The CAN bus or Controller Area Network bus, is the main communications highway in all cars built, at least, in the last 25 years.  The standard, designed in 1983 and in use since 1989 has not really changed very much since then.

In 1983 no one really worried about hackers so the bus has no security, no authentication and no encryption.

Today, almost every single car and light truck is controlled by the CAN buses in it.

Researchers from Trend Micro, Politecnico di Milano and Linklayer Labs discovered that you can overwhelm the bus with error messages.

Right now, today, the attack requires local access to your car.  That was the case with the Jeep attack – until attackers figured out how to do it remotely.

The attack injects error messages onto the bus which can, eventually, cause devices like the anti-lock brake controller or the airbag system to go offline and deactivate.  Since almost all car functions from the brakes to the engine control are computerized and attached to one of the CAN buses, if you can cause those devices to go offline, you will disable those functions.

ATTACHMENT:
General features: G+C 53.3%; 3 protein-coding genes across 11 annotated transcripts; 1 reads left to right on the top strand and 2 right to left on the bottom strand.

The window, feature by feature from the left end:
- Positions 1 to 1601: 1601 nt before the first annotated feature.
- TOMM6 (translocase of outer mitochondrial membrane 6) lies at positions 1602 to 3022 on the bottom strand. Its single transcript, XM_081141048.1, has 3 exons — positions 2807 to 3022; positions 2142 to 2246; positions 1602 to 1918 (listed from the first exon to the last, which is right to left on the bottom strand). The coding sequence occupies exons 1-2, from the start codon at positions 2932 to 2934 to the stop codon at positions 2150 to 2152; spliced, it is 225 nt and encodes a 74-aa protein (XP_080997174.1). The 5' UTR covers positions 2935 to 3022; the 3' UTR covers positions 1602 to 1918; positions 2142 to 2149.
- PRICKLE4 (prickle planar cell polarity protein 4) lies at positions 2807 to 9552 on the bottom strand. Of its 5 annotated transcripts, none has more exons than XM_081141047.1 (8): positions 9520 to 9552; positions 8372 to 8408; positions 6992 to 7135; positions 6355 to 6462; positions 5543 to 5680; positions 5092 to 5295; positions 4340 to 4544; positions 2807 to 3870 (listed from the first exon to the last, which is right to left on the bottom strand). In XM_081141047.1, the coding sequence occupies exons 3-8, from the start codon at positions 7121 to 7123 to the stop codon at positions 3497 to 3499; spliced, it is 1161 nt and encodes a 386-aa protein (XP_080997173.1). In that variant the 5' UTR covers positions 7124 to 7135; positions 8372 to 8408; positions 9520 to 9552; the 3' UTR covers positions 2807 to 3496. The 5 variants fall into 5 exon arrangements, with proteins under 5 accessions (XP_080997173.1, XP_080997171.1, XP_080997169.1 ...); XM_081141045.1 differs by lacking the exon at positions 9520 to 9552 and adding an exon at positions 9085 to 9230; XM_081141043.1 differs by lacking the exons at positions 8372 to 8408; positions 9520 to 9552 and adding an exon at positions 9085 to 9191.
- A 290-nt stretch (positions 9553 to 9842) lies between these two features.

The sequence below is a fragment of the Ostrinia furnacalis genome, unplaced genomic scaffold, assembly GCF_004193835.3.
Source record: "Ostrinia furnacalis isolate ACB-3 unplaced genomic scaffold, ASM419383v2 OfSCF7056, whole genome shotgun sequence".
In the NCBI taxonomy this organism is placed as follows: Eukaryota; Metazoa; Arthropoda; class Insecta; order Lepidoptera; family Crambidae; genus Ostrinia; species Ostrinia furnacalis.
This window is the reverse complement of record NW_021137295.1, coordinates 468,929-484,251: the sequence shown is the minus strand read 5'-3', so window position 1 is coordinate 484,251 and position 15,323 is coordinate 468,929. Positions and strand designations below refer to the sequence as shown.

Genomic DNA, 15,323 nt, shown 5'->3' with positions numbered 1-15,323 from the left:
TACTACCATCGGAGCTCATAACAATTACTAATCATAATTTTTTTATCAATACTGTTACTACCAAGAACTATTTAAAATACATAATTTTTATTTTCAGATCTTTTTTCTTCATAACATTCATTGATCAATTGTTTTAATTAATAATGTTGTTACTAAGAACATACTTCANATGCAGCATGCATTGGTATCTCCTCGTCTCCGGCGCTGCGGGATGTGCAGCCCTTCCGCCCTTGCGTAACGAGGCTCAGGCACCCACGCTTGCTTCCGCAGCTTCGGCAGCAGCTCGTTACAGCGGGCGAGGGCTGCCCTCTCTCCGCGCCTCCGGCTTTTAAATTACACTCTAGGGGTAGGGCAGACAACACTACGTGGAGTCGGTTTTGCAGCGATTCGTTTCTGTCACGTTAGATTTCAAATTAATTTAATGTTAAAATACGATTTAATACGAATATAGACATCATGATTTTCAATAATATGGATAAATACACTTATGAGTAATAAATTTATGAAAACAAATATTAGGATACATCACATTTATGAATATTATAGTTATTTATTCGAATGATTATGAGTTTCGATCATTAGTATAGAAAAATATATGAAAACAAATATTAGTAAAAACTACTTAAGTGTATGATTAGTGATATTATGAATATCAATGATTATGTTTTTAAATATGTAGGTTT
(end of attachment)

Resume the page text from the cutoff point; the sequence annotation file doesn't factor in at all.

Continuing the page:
Worse yet, without redesigning the CAN bus protocol, there is very limited remediation that car manufacturers can make.  On top of that, it is UNLIKELY that any cars currently on the road will ever be fixed because this is not a bug – it is, basically,  a feature.

SO, next time you get into your car… Well, I am not what you can do.

Information for this post came from The Hacker News.

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How are public restrooms and public computers alike?

There is an article in Slate that suggests that we should treat public computers like we treat public restrooms – very cautiously.

I had never made that analogy before, but I do like it.

Both public restrooms and public computers may harbor germs and viruses.  Both may have been frequented in the recent past by people of dubious character and you don’t know what you might catch if you visit either one of them.

The article talks about hackers installing key logging software on hotel business center computers, thereby grabbing every keystroke you type – including userids and passwords, of course.  The article is based on a US Secret Service advisory from early July 2014, so I am guessing that the Secret Service found some infected computers.  Obviously, this type of attack is not limited to Hotels – schools, libraries and any other place where shared computers are available are susceptible to this kind of attack.